Subject: I have found a CD that I think you would enjoy
Tomorrow Never Knows
Genres: Folk, Jazz, Pop
Saxophonist Steve Marcus spent the late 60's & early 70's touring & recording with Gary Burton, Herbie Mann & Larry Coryell as well as playing with guitarist Sonny Sharrock & vibe man Roy Ayers. This album was originall... more »
Saxophonist Steve Marcus spent the late 60's & early 70's touring & recording with Gary Burton, Herbie Mann & Larry Coryell as well as playing with guitarist Sonny Sharrock & vibe man Roy Ayers. This album was originally released on Atlantic's Vortex label in 1968 & makes its CD debut here. Produced by Herbie Mann & featuring Larry Coryell on guitar - the 'jazz' band works its way thru free form psychedelic rock versions of songs by The Byrds ('Eight Miles High'), Donovan ('Mellow Yellow'), & the Beatles (an 11 minute freakout of 'Tomorrow Never Knows' & 7 minutes of 'Rain'). Fans of lounge-core kitsch will enjoy these late 60's pop music instrumental grooves, while modern jazz fans will love the Coltrane-like freak out of Marcus' sax work & rock fans will dig some of Coryell's most distorted & shredding guitar work. A 16 page booklet with new liner notes & rare photos is included. 6 tracks. Water. 2003.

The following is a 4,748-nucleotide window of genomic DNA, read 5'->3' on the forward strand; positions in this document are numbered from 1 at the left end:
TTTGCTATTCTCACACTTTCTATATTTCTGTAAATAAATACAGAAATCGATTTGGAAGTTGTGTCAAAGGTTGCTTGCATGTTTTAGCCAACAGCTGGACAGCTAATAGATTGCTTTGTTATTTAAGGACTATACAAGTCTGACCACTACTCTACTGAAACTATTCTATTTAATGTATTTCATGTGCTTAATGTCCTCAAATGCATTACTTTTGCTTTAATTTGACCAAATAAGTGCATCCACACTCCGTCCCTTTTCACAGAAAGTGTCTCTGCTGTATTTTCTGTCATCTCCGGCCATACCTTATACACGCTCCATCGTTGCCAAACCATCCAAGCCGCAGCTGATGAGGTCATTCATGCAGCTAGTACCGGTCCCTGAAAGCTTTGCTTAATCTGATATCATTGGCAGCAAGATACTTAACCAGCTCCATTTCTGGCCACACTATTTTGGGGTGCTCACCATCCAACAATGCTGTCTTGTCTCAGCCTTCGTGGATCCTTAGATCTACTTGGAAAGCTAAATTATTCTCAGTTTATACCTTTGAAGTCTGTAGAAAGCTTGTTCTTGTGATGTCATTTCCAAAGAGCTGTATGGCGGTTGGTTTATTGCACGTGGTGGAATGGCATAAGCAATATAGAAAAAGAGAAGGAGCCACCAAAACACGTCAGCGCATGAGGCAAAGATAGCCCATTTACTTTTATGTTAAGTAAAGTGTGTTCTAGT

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T. Bombara | San Francisco, CA United States | 03/16/2006
(5 out of 5 stars)
"This is some great stuff. I'm not so sure I agree with those that would suggest this to the lounge crowd, this is an early melding of rock and jazz which leans towards the modal and free jazz sounds of the day. The song choices are particularly good. Listen to how Steve Marcus makes the Coltrane influences on Eight Miles High that Roger McGuinn had only hinted at explicit. The choices in Beatles covers are spot on, the modalities in the originals lend themselves to the improvisations that are laid on top of them. The Mellow Yellow cover starts as a bit of a clinker, but when Steve and the great Larry Coryell start blowing apart the melody, all is forgiven. Terrific guitar from Coryell, and great Coltrane inspired playing from Marcus make this a must for any jazz/rock/fusion aficianados, expecially if you are interested in the history of where it came from and where it might have gone."